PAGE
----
Monday, April 9, 2012

Finding the Right Cloth Diaper Detergent

If you wash your own diapers, you probably have either found a detergent you love or are searching for that soul mate of soaps. Finding the right method for washing your cloth diapers can be just as overwhelming as starting to use cloth diapers. There are some people who swear by certain detergents and others who have trouble with the same ones. But there is one hard-and-fast rule: your detergent does matter.

Here's why.

Your soap or detergent can build up on diapers over time. This creates a barrier between the cloth and your baby's bottom, preventing the cloth from effectively absorbing urine. What you don't want in your detergent are all the additives. You're trying to clean your cloth diapers, not coat them in a bunch of chemicals and other junk. Here is some residue-causing stuff to avoid:
  • Fabric softeners - these cause liquid to repel or wick onto baby's clothes.
  • Optical brighteners - these are chemical particles that absorb UV light and reflect back a bluer light, which makes clothes look whiter. These particles can build up and cause residue, and some
  • Stain guards - stain guards prevent staining because they coat the cloth. You want your cloth to absorb the stain-causing materials. That's the whole point of a diaper.
  • Soaps - this is a little confusing, but soaps are actually different than detergents. Although they are natural, they can react with your water to create residue.
  • Natural additives - this is a biggie. A lot of detergents nowadays are marketed as being natural, eco-friendly, etc. That sounds like it would be great for cloth diapers, right? Not necessarily. Many of these contain oil-based surfectants. That means that the soapy stuff is made of oils. These oils can coat your diapers over time, creating a barrier to absorbency. Oils that you don't want to see in detergents are orange oil, citrus extract, and grape seed extract, among others.
Different water types and cloth types react differently to different detergents. If you use an eco-friendly detergent with an oil-based surfectant on microfiber, you could actually ruin your diapers. The way the oils coat the synthetic fibers makes it difficult to remove. It gets all rubbery and gunky, and you may not be able to remove the residue completely.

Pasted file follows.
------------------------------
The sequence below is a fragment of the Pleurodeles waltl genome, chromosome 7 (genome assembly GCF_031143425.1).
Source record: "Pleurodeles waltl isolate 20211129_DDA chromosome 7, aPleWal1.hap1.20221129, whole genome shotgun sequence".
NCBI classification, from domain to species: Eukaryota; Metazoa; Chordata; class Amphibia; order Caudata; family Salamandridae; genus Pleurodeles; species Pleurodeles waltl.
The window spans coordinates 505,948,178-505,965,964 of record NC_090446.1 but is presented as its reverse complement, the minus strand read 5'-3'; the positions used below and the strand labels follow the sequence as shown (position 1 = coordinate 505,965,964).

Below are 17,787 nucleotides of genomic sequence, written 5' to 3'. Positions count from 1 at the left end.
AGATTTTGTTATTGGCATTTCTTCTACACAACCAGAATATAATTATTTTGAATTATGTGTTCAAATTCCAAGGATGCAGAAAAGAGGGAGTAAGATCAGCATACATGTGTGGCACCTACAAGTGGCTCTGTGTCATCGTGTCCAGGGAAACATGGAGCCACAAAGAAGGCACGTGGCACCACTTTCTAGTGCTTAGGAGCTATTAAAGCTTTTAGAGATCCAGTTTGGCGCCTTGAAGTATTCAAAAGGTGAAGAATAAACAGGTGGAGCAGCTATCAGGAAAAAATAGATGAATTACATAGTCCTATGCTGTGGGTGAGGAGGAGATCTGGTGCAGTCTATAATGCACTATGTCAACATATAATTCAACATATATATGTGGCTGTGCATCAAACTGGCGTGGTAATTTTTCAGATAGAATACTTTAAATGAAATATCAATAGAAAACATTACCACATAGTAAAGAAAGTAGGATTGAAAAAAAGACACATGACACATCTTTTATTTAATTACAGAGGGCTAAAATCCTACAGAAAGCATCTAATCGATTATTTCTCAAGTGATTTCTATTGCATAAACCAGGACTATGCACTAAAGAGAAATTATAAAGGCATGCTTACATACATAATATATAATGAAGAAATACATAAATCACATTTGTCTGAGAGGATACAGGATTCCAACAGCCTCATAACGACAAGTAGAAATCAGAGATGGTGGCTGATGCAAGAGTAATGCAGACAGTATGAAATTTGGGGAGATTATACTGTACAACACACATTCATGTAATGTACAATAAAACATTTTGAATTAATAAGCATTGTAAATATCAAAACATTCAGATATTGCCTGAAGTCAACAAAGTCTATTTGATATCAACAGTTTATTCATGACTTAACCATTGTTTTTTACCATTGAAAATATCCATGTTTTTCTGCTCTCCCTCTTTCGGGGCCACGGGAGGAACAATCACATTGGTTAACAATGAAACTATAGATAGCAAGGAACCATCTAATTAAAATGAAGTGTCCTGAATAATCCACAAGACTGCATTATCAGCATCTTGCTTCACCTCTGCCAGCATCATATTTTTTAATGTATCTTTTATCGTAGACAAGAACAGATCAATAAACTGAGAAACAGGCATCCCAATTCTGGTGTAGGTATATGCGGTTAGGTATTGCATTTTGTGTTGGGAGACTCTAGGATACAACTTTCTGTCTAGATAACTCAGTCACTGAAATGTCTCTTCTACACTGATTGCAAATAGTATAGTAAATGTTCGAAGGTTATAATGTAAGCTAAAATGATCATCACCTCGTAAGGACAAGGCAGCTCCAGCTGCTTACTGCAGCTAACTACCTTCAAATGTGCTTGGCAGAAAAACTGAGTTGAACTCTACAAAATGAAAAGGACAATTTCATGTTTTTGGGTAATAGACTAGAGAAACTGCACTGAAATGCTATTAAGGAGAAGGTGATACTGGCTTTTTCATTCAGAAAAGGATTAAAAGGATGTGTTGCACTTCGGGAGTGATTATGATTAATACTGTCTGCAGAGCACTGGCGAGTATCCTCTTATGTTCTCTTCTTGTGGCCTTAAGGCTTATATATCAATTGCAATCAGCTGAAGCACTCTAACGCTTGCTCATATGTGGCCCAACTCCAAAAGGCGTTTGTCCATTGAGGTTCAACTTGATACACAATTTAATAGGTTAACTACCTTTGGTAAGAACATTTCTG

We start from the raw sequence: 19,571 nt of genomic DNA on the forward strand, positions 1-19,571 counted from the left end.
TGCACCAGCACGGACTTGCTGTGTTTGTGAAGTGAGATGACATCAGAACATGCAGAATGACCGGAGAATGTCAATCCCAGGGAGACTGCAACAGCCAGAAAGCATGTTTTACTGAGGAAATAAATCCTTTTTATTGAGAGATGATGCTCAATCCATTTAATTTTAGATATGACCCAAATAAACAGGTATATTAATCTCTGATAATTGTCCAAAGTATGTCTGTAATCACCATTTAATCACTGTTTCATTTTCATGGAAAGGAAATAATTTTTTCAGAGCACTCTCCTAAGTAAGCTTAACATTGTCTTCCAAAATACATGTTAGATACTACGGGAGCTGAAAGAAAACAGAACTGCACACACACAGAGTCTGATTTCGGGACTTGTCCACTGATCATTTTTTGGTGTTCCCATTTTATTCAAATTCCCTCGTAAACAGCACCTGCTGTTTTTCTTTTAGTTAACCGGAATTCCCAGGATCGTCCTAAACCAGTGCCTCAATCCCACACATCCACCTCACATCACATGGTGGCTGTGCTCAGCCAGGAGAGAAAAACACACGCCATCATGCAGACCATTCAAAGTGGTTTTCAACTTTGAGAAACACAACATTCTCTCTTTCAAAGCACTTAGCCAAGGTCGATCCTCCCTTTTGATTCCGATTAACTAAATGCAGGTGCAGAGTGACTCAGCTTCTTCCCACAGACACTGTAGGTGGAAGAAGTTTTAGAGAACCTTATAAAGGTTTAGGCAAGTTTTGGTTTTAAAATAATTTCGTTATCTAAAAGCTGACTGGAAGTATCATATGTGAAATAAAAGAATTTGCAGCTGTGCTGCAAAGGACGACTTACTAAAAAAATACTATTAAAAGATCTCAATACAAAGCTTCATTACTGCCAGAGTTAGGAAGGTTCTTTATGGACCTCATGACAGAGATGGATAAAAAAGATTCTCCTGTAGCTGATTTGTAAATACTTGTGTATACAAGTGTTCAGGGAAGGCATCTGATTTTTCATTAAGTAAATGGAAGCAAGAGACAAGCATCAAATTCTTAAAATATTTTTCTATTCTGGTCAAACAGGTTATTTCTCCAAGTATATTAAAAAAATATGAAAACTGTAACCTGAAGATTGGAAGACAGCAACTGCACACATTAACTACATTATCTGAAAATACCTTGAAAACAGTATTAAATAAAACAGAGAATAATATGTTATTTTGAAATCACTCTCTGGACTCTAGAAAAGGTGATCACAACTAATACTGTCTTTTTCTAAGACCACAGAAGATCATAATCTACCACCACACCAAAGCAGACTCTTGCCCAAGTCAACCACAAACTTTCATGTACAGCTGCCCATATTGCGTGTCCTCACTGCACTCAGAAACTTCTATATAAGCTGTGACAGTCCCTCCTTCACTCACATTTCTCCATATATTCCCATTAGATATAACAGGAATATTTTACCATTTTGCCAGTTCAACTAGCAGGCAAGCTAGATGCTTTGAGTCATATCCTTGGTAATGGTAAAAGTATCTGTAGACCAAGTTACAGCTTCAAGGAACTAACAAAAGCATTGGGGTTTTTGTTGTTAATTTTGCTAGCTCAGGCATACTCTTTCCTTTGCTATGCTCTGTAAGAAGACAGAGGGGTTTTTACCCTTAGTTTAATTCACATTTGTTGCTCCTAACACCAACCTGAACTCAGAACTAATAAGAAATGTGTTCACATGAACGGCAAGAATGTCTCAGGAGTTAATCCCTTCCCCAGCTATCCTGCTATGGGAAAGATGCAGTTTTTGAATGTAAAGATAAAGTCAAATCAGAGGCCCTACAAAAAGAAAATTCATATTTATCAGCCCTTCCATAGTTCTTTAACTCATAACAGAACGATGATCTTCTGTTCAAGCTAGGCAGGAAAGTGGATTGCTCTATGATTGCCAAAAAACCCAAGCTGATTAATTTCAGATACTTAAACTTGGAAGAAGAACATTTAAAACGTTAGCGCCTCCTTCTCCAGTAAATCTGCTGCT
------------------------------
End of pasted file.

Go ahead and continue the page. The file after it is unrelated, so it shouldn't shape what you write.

Using a detergent specifically formulated for cloth diapers can help solve your problems. From a totally objective standpoint, we have noticed that Rockin' Green is pretty popular with cloth diapering parents. Out of all the cloth diaper detergents that are available, this is the one we hear the fewest complaints about. In fact, I don't know if I've ever heard a complaint about Rockin' Green.

If you're still not sure, check out the cloth diaper detergent chart at The Diaper Jungle. This chart gives you ratings and pros and cons for lots of different kinds of detergents and may help you find the detergent that's right for you.

And whatever you do, use lots of water. Lots of rinses don't matter if your water level isn't high enough. Crank up the water, crank up the heat, and get washing.


  1. Interesting. I live in Ogden and have had awful stink issues with Rockin Green. I spent hours troubleshooting with them and finally gave up. I wanted it to work because it left my diapers sooo soft, but I couldn't deal with stink - ie bacteria. I have tried nearly every natural detergent out there but finally went to Tide. Did you know that many major diaper brands are actually recommending it now?

  2. I'm really interested in this ... I don't have babies and don't use diapers but it occurs to me that the problems parents face with smelly diapers is the same as some people have with sports clothing or even smelly dish towels. It's like the smelly bacteria just stays and after one use ... stinky. So I'm wondering if the detergents formulated for diapers would work on those items.

    On another topic ... just wanted to let you know that I'll be using one of your suggestions for our Change The World Wednesday challenge tomorrow. Hope you can stop by! :-)

  3. Less air ventilation and a higher risk of diaper rash. Disposable diapers feel drier than cloth, which leaves babies at risk of sitting in bacteria and irritating chemicals for longer than they should be.